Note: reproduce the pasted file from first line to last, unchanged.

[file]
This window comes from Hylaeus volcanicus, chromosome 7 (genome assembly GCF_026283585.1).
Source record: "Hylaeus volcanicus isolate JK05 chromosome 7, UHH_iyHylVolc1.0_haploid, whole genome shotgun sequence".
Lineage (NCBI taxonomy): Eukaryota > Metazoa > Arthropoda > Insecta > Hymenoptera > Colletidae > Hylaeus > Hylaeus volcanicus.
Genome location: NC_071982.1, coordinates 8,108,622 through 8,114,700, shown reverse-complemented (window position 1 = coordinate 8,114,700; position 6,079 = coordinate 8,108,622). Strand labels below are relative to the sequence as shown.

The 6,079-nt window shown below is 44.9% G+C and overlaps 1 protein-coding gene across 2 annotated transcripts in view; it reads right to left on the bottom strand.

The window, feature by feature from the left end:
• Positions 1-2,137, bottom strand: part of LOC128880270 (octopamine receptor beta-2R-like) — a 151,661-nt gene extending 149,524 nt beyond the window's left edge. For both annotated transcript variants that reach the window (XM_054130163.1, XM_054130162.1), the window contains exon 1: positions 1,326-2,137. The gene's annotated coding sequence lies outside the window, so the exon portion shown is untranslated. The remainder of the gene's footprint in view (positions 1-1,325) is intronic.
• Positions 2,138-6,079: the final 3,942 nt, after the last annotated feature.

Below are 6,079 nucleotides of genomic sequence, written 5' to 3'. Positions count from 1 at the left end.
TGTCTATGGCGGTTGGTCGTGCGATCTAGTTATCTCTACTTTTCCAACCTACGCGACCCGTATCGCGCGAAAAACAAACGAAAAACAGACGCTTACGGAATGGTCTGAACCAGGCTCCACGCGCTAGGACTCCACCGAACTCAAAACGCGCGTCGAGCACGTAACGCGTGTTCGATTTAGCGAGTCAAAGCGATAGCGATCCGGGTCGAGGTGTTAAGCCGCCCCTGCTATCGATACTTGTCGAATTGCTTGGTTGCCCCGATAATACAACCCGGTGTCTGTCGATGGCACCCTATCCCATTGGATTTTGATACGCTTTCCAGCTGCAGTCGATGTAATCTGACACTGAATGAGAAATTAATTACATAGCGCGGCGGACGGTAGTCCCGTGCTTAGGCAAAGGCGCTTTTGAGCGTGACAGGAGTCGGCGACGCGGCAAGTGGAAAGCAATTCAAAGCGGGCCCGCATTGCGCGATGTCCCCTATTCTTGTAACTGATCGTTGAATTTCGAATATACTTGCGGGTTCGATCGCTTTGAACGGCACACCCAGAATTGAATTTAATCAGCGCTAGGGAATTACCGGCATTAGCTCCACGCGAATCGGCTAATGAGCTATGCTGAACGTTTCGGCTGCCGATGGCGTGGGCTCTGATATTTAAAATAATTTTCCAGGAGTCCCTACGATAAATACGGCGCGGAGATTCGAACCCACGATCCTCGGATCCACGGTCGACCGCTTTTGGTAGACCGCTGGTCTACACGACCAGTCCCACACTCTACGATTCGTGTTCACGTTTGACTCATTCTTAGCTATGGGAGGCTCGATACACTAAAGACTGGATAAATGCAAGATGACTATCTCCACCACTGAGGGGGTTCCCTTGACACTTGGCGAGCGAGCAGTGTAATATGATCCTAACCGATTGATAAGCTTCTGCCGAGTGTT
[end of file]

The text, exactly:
This window comes from Hylaeus volcanicus, chromosome 7 (genome assembly GCF_026283585.1).
Source record: "Hylaeus volcanicus isolate JK05 chromosome 7, UHH_iyHylVolc1.0_haploid, whole genome shotgun sequence".
Lineage (NCBI taxonomy): Eukaryota > Metazoa > Arthropoda > Insecta > Hymenoptera > Colletidae > Hylaeus > Hylaeus volcanicus.
Genome location: NC_071982.1, coordinates 8,108,622 through 8,114,700, shown reverse-complemented (window position 1 = coordinate 8,114,700; position 6,079 = coordinate 8,108,622). Strand labels below are relative to the sequence as shown.

The 6,079-nt window shown below is 44.9% G+C and overlaps 1 protein-coding gene across 2 annotated transcripts in view; it reads right to left on the bottom strand.

The window, feature by feature from the left end:
• Positions 1-2,137, bottom strand: part of LOC128880270 (octopamine receptor beta-2R-like) — a 151,661-nt gene extending 149,524 nt beyond the window's left edge. For both annotated transcript variants that reach the window (XM_054130163.1, XM_054130162.1), the window contains exon 1: positions 1,326-2,137. The gene's annotated coding sequence lies outside the window, so the exon portion shown is untranslated. The remainder of the gene's footprint in view (positions 1-1,325) is intronic.
• Positions 2,138-6,079: the final 3,942 nt, after the last annotated feature.

Below are 6,079 nucleotides of genomic sequence, written 5' to 3'. Positions count from 1 at the left end.
TGTCTATGGCGGTTGGTCGTGCGATCTAGTTATCTCTACTTTTCCAACCTACGCGACCCGTATCGCGCGAAAAACAAACGAAAAACAGACGCTTACGGAATGGTCTGAACCAGGCTCCACGCGCTAGGACTCCACCGAACTCAAAACGCGCGTCGAGCACGTAACGCGTGTTCGATTTAGCGAGTCAAAGCGATAGCGATCCGGGTCGAGGTGTTAAGCCGCCCCTGCTATCGATACTTGTCGAATTGCTTGGTTGCCCCGATAATACAACCCGGTGTCTGTCGATGGCACCCTATCCCATTGGATTTTGATACGCTTTCCAGCTGCAGTCGATGTAATCTGACACTGAATGAGAAATTAATTACATAGCGCGGCGGACGGTAGTCCCGTGCTTAGGCAAAGGCGCTTTTGAGCGTGACAGGAGTCGGCGACGCGGCAAGTGGAAAGCAATTCAAAGCGGGCCCGCATTGCGCGATGTCCCCTATTCTTGTAACTGATCGTTGAATTTCGAATATACTTGCGGGTTCGATCGCTTTGAACGGCACACCCAGAATTGAATTTAATCAGCGCTAGGGAATTACCGGCATTAGCTCCACGCGAATCGGCTAATGAGCTATGCTGAACGTTTCGGCTGCCGATGGCGTGGGCTCTGATATTTAAAATAATTTTCCAGGAGTCCCTACGATAAATACGGCGCGGAGATTCGAACCCACGATCCTCGGATCCACGGTCGACCGCTTTTGGTAGACCGCTGGTCTACACGACCAGTCCCACACTCTACGATTCGTGTTCACGTTTGACTCATTCTTAGCTATGGGAGGCTCGATACACTAAAGACTGGATAAATGCAAGATGACTATCTCCACCACTGAGGGGGTTCCCTTGACACTTGGCGAGCGAGCAGTGTAATATGATCCTAACCGATTGATAAGCTTCTGCCGAGTGTT